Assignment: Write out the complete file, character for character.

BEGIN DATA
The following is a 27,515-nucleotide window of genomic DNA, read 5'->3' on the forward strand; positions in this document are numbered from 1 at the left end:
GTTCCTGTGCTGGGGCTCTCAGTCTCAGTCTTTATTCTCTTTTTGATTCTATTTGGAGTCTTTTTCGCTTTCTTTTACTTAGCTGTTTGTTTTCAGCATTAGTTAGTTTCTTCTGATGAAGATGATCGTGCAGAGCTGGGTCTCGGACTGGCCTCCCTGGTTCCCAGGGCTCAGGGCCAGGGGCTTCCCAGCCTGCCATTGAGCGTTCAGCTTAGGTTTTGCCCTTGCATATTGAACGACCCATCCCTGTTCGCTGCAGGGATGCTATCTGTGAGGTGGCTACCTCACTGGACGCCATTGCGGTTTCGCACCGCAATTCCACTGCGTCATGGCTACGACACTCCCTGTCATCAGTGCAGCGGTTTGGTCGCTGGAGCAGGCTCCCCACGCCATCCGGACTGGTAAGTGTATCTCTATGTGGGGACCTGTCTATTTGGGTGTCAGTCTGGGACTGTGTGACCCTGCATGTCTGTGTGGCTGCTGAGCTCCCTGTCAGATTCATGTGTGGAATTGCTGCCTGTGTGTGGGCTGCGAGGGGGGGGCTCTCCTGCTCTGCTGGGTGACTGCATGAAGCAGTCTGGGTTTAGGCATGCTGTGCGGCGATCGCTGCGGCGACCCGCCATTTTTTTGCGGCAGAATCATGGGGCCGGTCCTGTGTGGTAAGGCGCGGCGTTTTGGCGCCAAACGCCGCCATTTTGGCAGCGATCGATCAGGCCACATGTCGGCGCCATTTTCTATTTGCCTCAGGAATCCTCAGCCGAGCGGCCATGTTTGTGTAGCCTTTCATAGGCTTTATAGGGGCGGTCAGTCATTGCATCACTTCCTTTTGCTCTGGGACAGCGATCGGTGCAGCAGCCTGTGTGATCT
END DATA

The following is a 27,515-nucleotide window of genomic DNA, read 5'->3' on the forward strand; positions in this document are numbered from 1 at the left end:
GTTCCTGTGCTGGGGCTCTCAGTCTCAGTCTTTATTCTCTTTTTGATTCTATTTGGAGTCTTTTTCGCTTTCTTTTACTTAGCTGTTTGTTTTCAGCATTAGTTAGTTTCTTCTGATGAAGATGATCGTGCAGAGCTGGGTCTCGGACTGGCCTCCCTGGTTCCCAGGGCTCAGGGCCAGGGGCTTCCCAGCCTGCCATTGAGCGTTCAGCTTAGGTTTTGCCCTTGCATATTGAACGACCCATCCCTGTTCGCTGCAGGGATGCTATCTGTGAGGTGGCTACCTCACTGGACGCCATTGCGGTTTCGCACCGCAATTCCACTGCGTCATGGCTACGACACTCCCTGTCATCAGTGCAGCGGTTTGGTCGCTGGAGCAGGCTCCCCACGCCATCCGGACTGGTAAGTGTATCTCTATGTGGGGACCTGTCTATTTGGGTGTCAGTCTGGGACTGTGTGACCCTGCATGTCTGTGTGGCTGCTGAGCTCCCTGTCAGATTCATGTGTGGAATTGCTGCCTGTGTGTGGGCTGCGAGGGGGGGGCTCTCCTGCTCTGCTGGGTGACTGCATGAAGCAGTCTGGGTTTAGGCATGCTGTGCGGCGATCGCTGCGGCGACCCGCCATTTTTTTGCGGCAGAATCATGGGGCCGGTCCTGTGTGGTAAGGCGCGGCGTTTTGGCGCCAAACGCCGCCATTTTGGCAGCGATCGATCAGGCCACATGTCGGCGCCATTTTCTATTTGCCTCAGGAATCCTCAGCCGAGCGGCCATGTTTGTGTAGCCTTTCATAGGCTTTATAGGGGCGGTCAGTCATTGCATCACTTCCTTTTGCTCTGGGACAGCGATCGGTGCAGCAGCCTGTGTGATCT